The sculpture of Polish artist Magdalena Abakanowicz is largely drawn from her experience of World War II and its aftermath. She is best known for her "crowds" (as she calls them) of headless, rigidly posed figures whose anonymity and multiplicity have been regarded as the artist's personal response to totalitarianism.
Each of the thirty bronzes in Puellae (meaning "girls" in Latin) is unique, made from individually sculpted wax forms based on a body cast of a single child model. Abakanowicz applied burlap to each of the forms prior to casting to give them a rough, organic texture. This work refers to an account the artist heard while growing up in Poland about a group of children who froze to death as they were transported in cattle cars from Poland to Germany during the war.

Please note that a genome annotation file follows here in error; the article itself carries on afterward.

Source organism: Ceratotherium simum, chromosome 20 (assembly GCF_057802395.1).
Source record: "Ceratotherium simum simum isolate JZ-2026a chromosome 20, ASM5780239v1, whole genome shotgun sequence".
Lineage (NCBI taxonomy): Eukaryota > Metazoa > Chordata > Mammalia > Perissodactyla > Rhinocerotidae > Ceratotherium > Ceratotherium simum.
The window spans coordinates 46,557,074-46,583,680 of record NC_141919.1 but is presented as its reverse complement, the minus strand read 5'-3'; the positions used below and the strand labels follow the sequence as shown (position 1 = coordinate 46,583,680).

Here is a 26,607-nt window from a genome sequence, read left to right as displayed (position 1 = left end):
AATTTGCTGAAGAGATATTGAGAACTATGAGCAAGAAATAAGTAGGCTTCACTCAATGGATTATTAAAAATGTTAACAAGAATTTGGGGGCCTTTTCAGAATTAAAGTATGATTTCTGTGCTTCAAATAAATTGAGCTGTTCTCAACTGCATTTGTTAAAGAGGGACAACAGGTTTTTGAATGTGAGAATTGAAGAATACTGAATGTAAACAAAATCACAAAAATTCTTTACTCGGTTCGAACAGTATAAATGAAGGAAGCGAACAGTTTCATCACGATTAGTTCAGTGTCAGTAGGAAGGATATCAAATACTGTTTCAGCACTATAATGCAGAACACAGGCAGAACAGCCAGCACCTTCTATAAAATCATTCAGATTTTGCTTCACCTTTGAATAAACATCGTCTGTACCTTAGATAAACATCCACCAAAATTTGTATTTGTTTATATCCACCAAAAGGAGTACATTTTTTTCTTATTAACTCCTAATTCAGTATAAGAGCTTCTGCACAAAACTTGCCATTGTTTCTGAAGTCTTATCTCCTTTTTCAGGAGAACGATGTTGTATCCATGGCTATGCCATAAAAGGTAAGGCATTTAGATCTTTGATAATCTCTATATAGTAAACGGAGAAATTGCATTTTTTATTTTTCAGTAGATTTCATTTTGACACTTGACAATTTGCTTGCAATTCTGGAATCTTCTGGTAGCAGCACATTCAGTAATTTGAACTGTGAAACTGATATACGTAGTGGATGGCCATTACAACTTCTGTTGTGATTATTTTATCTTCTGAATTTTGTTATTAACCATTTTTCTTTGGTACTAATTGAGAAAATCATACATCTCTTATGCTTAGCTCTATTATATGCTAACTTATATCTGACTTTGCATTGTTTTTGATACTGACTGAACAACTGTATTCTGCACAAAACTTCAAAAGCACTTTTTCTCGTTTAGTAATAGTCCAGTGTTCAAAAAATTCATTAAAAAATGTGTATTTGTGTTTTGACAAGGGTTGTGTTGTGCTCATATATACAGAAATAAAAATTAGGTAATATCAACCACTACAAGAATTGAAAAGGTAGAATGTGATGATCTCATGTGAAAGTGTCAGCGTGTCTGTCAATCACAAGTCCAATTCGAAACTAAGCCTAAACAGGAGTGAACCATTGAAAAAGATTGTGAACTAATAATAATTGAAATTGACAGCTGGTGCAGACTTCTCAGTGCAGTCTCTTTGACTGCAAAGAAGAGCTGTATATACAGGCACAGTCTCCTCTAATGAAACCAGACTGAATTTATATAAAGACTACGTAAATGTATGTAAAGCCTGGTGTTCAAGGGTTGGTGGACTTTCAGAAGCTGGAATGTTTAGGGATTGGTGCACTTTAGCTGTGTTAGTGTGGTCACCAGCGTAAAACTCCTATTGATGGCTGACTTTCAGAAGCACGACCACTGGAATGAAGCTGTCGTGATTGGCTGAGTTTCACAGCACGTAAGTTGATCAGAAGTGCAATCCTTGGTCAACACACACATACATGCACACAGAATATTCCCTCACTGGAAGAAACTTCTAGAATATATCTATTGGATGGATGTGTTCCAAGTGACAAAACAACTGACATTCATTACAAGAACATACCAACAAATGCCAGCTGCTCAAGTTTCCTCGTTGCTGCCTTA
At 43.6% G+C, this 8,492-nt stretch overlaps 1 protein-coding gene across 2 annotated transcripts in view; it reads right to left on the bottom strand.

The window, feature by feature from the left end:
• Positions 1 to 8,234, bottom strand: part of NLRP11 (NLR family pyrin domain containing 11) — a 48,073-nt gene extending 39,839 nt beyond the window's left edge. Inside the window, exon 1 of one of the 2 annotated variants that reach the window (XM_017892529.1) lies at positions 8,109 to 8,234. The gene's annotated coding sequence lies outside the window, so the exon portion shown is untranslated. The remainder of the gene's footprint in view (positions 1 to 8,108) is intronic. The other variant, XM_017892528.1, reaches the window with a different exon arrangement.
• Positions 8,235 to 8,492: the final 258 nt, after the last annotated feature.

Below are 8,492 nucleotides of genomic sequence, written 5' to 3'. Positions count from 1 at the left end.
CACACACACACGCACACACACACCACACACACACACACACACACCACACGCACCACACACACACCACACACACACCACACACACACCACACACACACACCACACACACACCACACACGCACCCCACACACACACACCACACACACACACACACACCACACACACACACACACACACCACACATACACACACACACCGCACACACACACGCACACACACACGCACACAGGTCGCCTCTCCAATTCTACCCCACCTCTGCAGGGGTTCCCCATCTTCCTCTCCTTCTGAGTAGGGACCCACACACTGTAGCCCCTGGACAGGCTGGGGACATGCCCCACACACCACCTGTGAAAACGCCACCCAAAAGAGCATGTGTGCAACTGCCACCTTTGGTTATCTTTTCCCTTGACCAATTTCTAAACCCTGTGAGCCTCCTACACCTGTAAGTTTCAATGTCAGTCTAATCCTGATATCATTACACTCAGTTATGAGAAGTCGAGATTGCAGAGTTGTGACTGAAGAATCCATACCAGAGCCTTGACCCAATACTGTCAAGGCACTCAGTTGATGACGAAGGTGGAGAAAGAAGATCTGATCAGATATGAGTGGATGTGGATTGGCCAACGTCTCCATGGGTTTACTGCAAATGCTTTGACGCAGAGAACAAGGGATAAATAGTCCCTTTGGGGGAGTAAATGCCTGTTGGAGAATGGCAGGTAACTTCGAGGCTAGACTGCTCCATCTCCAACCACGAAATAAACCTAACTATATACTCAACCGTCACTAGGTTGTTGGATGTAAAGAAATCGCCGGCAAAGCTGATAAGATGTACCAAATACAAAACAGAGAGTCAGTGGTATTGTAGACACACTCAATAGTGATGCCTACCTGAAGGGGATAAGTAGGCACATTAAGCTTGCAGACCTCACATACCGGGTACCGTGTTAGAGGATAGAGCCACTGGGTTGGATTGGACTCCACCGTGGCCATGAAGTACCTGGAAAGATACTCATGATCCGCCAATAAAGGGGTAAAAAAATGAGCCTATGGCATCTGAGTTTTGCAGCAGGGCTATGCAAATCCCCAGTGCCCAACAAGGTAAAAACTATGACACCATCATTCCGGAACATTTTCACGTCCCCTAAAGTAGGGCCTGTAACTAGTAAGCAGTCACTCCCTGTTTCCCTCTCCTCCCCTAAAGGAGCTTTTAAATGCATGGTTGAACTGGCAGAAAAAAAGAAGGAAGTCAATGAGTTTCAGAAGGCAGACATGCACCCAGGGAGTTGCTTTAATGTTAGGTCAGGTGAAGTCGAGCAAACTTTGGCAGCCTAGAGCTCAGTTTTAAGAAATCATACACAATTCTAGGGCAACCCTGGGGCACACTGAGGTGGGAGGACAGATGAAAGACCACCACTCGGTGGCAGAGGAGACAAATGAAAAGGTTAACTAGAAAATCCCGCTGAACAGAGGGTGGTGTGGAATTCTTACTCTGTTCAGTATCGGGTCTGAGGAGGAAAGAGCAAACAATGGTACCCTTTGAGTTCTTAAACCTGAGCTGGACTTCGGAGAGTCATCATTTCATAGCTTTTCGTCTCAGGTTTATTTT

on rear, the artist's symbol, with the date
Marks and Labels
(Marlborough Gallery, Inc., New York); purchased 1 February 1999 by NGA.
- Cigola, Francesca. Art Parks: A Tour of America’s Sculpture Parks and Gardens. New York: Princeton Architectural Press, 2013: 101.